Need help with pronouciation please…

Need help with pronouciation please…

Hi All πŸ™‚

I am currently learning the lovely tune "An Paistin Fionn" but I have no idea how to pronouce it.

All help muchly appreciated πŸ™‚

Regards
Morgana
(a.k.a. Ptollemy)

Re: Need help with pronouciation please…

that’s rich coming from someone with the moniker of Ptollemy!

Re: Need help with pronouciation please…

Moniker? Didn’t she used to play in a session with Bill Clinton.
Good embouchure, I’m told.

Re: Need help with pronouciation please…

They tol’me there’d be days like this.

Re: Need help with pronouciation please…

LOL — you lads, as Bridie once said, are hysterical…

And is anybody going to tell Ptollemy how to say "An Paistin Fionn"?

Re: Need help with pronouciation please…

hi Morgana. tried to find paistin in my dictionary but think it may be just p

Re: Need help with pronouciation please…

Thanks Chris, muchly appreciated! πŸ™‚

Regards
Morgana

Re: Need help with pronouciation please…

I thought it might be Un Paws-cheen Finn, but how would I know?

Re: Need help with pronouciation please…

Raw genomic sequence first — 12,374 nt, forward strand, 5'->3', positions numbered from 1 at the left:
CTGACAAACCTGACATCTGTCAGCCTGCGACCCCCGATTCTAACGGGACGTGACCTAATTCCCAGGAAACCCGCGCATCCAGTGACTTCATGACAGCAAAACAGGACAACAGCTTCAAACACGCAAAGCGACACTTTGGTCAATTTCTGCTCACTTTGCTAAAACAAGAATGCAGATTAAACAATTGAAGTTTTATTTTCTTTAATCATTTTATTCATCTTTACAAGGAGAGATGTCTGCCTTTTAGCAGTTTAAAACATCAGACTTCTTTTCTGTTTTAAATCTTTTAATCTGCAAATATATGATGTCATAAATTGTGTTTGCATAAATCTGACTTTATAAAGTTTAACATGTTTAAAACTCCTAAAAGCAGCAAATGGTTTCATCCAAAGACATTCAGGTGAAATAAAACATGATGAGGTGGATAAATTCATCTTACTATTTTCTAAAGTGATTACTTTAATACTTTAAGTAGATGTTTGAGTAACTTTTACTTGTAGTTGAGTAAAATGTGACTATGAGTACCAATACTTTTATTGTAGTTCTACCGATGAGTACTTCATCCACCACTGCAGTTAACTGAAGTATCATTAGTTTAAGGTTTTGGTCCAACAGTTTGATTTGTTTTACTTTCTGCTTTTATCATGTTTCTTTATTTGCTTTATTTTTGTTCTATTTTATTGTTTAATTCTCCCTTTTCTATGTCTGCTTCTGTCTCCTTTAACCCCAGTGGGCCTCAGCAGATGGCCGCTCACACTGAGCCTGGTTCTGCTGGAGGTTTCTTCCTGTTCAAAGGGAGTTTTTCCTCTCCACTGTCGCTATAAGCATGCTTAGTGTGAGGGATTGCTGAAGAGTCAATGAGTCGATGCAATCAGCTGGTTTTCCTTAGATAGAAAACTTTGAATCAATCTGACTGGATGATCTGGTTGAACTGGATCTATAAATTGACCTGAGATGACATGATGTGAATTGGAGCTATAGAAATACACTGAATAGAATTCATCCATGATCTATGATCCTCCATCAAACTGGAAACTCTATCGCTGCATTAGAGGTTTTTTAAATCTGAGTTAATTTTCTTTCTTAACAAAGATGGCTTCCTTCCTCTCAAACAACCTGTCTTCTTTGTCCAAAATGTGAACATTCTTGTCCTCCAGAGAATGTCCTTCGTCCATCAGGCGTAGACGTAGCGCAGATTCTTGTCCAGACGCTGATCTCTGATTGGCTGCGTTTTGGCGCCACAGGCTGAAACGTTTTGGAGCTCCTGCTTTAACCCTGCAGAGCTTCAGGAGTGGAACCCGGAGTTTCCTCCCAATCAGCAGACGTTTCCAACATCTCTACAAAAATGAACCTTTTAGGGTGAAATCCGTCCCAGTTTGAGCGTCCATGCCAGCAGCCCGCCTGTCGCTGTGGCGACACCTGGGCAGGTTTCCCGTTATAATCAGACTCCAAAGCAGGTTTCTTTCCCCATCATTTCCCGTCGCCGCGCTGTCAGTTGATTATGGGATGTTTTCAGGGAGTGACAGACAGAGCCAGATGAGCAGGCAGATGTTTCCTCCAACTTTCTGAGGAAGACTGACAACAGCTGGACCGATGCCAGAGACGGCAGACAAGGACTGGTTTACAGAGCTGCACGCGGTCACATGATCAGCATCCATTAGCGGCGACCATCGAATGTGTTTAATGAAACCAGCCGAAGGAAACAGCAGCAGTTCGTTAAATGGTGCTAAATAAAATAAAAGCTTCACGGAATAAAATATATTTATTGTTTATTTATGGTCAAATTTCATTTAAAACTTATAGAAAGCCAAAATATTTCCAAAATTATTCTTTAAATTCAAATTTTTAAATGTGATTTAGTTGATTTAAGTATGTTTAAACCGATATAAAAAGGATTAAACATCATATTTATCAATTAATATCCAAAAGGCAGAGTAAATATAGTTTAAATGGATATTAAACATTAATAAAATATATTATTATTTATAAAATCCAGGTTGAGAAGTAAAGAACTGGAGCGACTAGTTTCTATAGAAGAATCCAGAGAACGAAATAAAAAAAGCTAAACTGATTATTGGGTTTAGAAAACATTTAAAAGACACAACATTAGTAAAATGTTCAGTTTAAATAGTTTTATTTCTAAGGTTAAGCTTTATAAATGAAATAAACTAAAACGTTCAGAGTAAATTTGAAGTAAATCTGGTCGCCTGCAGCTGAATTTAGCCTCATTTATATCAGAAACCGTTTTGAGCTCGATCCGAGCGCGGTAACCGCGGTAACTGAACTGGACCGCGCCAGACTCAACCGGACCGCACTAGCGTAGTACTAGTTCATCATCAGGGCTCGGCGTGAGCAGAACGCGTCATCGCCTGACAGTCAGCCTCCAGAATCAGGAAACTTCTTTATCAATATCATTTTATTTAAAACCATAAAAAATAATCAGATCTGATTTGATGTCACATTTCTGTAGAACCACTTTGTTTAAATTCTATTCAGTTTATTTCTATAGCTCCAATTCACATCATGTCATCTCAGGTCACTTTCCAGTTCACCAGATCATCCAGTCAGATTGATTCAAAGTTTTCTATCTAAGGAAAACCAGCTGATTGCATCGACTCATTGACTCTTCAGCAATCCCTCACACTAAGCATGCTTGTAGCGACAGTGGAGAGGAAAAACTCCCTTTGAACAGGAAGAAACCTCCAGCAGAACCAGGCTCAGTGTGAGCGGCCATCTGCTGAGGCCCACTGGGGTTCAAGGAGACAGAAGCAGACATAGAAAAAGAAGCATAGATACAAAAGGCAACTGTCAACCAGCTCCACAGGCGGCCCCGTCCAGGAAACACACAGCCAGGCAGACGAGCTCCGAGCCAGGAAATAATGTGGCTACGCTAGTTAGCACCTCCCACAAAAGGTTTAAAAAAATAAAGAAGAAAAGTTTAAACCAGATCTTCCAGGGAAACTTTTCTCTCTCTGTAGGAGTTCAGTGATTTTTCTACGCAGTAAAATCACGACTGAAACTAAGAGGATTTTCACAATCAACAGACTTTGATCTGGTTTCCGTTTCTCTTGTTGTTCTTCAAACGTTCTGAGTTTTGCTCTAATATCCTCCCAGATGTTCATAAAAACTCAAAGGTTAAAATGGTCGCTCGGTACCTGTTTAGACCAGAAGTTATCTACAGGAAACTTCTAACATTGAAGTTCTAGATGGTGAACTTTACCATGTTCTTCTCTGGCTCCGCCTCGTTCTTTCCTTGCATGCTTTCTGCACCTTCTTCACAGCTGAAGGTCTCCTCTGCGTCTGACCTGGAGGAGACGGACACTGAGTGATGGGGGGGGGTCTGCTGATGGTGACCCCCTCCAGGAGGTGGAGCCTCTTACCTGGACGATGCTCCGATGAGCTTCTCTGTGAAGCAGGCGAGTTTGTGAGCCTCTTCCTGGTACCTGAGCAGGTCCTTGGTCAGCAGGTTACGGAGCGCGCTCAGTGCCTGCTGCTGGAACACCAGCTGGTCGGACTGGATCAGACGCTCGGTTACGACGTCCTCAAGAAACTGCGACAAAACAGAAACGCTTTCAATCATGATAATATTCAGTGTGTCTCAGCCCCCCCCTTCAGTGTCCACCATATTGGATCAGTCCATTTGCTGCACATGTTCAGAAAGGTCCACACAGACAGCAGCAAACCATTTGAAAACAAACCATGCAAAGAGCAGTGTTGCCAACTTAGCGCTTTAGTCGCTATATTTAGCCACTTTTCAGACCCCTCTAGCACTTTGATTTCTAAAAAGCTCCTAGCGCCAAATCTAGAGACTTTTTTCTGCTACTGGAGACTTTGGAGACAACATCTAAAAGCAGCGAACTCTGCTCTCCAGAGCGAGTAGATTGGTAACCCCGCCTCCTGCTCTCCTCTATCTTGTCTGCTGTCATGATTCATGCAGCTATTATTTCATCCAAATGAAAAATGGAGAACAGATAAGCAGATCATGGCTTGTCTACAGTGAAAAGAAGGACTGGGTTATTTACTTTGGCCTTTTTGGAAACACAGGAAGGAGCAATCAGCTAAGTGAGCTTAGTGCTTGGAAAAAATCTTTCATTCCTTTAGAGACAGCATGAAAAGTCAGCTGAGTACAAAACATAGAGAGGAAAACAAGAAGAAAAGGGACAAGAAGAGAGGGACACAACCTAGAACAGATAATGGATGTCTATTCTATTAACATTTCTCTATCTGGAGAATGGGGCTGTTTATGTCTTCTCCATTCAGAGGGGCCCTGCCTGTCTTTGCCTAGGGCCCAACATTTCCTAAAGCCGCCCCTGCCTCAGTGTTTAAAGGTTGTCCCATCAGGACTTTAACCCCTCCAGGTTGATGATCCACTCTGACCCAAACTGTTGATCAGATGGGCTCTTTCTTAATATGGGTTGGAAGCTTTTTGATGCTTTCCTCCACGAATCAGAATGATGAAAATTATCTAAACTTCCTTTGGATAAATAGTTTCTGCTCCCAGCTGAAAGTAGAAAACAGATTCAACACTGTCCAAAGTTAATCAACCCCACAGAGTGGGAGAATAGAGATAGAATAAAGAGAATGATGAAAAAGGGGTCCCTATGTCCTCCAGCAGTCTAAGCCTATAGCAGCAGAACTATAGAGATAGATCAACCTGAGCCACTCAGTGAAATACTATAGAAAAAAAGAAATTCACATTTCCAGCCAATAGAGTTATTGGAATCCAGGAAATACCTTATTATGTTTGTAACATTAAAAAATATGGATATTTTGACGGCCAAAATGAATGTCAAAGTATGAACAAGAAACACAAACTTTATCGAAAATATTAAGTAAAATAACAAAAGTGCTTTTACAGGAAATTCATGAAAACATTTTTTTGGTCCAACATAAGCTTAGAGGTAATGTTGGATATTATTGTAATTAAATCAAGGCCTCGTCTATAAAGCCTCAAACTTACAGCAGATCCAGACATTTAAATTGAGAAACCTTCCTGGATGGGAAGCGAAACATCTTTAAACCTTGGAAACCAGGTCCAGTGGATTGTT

‘specially with a name like "Domhniaill Mac Aoidh" πŸ™‚

Re: Need help with pronouciation please…

Paiste is child. The suffix ‘in’ is a common dimunitive. As in potin, colleen and any number of other groovy things. The title of the tune means the fair-headed child.

Re: Need help with pronouciation please…

Want to chime in with another pronunciation, Paul?

Re: Need help with pronouciation please…

A brief tangential obsevation: ‘Pais’ is the Classical Greek word for ‘child’ or ‘boy’, giving rise, in its adjoining form, to such words as ‘paediatrician’.

cf. also Latvian ‘puisis’, Estonian ‘poiss’ = ‘boy’
…and ‘boy’, come to think of it.

Re: Need help with pronouciation please…

The Celtic languages and Classical Greek (among others) have a common ancestor in primitive Indo-European (which some scientists have reconstructed, apparently), so it’s not surprising that many common words have striking similarities over many languages - another one is Classical Greek "thugater" = English "daughter". Rules have been worked out showing how sounds change as they go from one language to another.
Trevor